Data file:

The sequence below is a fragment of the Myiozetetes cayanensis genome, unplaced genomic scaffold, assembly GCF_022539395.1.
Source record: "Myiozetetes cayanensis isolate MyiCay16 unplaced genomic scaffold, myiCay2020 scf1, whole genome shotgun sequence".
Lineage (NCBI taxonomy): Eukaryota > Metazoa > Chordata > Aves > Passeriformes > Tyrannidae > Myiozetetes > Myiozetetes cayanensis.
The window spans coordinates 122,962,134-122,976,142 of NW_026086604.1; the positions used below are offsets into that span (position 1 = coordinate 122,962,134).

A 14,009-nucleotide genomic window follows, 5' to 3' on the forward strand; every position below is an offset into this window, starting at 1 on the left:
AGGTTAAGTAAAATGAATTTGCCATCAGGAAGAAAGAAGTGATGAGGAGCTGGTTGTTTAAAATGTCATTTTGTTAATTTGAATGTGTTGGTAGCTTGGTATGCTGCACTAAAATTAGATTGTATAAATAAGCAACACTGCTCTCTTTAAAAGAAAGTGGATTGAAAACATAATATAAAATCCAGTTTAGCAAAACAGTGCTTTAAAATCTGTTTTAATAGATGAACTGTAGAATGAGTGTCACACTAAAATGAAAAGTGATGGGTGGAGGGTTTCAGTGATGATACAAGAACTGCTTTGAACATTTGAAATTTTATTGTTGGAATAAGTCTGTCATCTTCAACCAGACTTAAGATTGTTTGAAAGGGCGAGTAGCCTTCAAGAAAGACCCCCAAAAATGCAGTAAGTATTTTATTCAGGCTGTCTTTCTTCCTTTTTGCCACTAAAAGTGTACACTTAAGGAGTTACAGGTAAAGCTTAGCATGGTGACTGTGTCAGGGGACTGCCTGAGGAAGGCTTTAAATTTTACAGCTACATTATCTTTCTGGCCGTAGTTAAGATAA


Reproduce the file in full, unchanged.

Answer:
The sequence below is a fragment of the Myiozetetes cayanensis genome, unplaced genomic scaffold, assembly GCF_022539395.1.
Source record: "Myiozetetes cayanensis isolate MyiCay16 unplaced genomic scaffold, myiCay2020 scf1, whole genome shotgun sequence".
Lineage (NCBI taxonomy): Eukaryota > Metazoa > Chordata > Aves > Passeriformes > Tyrannidae > Myiozetetes > Myiozetetes cayanensis.
The window spans coordinates 122,962,134-122,976,142 of NW_026086604.1; the positions used below are offsets into that span (position 1 = coordinate 122,962,134).

A 14,009-nucleotide genomic window follows, 5' to 3' on the forward strand; every position below is an offset into this window, starting at 1 on the left:
AGGTTAAGTAAAATGAATTTGCCATCAGGAAGAAAGAAGTGATGAGGAGCTGGTTGTTTAAAATGTCATTTTGTTAATTTGAATGTGTTGGTAGCTTGGTATGCTGCACTAAAATTAGATTGTATAAATAAGCAACACTGCTCTCTTTAAAAGAAAGTGGATTGAAAACATAATATAAAATCCAGTTTAGCAAAACAGTGCTTTAAAATCTGTTTTAATAGATGAACTGTAGAATGAGTGTCACACTAAAATGAAAAGTGATGGGTGGAGGGTTTCAGTGATGATACAAGAACTGCTTTGAACATTTGAAATTTTATTGTTGGAATAAGTCTGTCATCTTCAACCAGACTTAAGATTGTTTGAAAGGGCGAGTAGCCTTCAAGAAAGACCCCCAAAAATGCAGTAAGTATTTTATTCAGGCTGTCTTTCTTCCTTTTTGCCACTAAAAGTGTACACTTAAGGAGTTACAGGTAAAGCTTAGCATGGTGACTGTGTCAGGGGACTGCCTGAGGAAGGCTTTAAATTTTACAGCTACATTATCTTTCTGGCCGTAGTTAAGATAA